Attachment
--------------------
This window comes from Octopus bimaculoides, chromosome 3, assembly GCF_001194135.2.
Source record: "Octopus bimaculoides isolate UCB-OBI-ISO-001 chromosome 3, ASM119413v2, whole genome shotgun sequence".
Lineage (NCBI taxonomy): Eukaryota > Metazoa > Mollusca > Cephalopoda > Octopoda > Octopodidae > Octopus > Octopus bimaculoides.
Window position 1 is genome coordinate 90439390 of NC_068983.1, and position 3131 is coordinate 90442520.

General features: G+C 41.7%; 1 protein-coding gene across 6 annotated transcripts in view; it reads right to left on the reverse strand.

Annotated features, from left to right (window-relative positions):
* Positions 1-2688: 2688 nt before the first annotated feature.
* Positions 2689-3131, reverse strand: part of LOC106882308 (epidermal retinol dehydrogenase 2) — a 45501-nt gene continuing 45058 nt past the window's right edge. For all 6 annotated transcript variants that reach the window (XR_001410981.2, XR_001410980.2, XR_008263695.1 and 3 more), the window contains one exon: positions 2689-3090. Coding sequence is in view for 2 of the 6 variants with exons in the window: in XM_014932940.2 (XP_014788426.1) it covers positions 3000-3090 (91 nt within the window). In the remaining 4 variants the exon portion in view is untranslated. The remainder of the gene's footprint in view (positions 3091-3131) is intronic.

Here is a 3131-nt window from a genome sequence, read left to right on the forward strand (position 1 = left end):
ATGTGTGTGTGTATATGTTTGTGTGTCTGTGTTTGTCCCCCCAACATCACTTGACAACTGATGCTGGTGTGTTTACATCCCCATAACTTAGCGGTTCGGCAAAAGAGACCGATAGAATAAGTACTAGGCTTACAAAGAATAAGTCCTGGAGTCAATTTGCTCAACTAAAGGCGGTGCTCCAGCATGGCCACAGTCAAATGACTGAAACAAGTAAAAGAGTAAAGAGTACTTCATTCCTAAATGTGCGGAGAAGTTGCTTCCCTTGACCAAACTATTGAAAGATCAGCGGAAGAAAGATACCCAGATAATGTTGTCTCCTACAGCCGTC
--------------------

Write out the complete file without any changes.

This window comes from Octopus bimaculoides, chromosome 3, assembly GCF_001194135.2.
Source record: "Octopus bimaculoides isolate UCB-OBI-ISO-001 chromosome 3, ASM119413v2, whole genome shotgun sequence".
Lineage (NCBI taxonomy): Eukaryota > Metazoa > Mollusca > Cephalopoda > Octopoda > Octopodidae > Octopus > Octopus bimaculoides.
Window position 1 is genome coordinate 90439390 of NC_068983.1, and position 3131 is coordinate 90442520.

General features: G+C 41.7%; 1 protein-coding gene across 6 annotated transcripts in view; it reads right to left on the reverse strand.

Annotated features, from left to right (window-relative positions):
* Positions 1-2688: 2688 nt before the first annotated feature.
* Positions 2689-3131, reverse strand: part of LOC106882308 (epidermal retinol dehydrogenase 2) — a 45501-nt gene continuing 45058 nt past the window's right edge. For all 6 annotated transcript variants that reach the window (XR_001410981.2, XR_001410980.2, XR_008263695.1 and 3 more), the window contains one exon: positions 2689-3090. Coding sequence is in view for 2 of the 6 variants with exons in the window: in XM_014932940.2 (XP_014788426.1) it covers positions 3000-3090 (91 nt within the window). In the remaining 4 variants the exon portion in view is untranslated. The remainder of the gene's footprint in view (positions 3091-3131) is intronic.

Here is a 3131-nt window from a genome sequence, read left to right on the forward strand (position 1 = left end):
ATGTGTGTGTGTATATGTTTGTGTGTCTGTGTTTGTCCCCCCAACATCACTTGACAACTGATGCTGGTGTGTTTACATCCCCATAACTTAGCGGTTCGGCAAAAGAGACCGATAGAATAAGTACTAGGCTTACAAAGAATAAGTCCTGGAGTCAATTTGCTCAACTAAAGGCGGTGCTCCAGCATGGCCACAGTCAAATGACTGAAACAAGTAAAAGAGTAAAGAGTACTTCATTCCTAAATGTGCGGAGAAGTTGCTTCCCTTGACCAAACTATTGAAAGATCAGCGGAAGAAAGATACCCAGATAATGTTGTCTCCTACAGCCGTC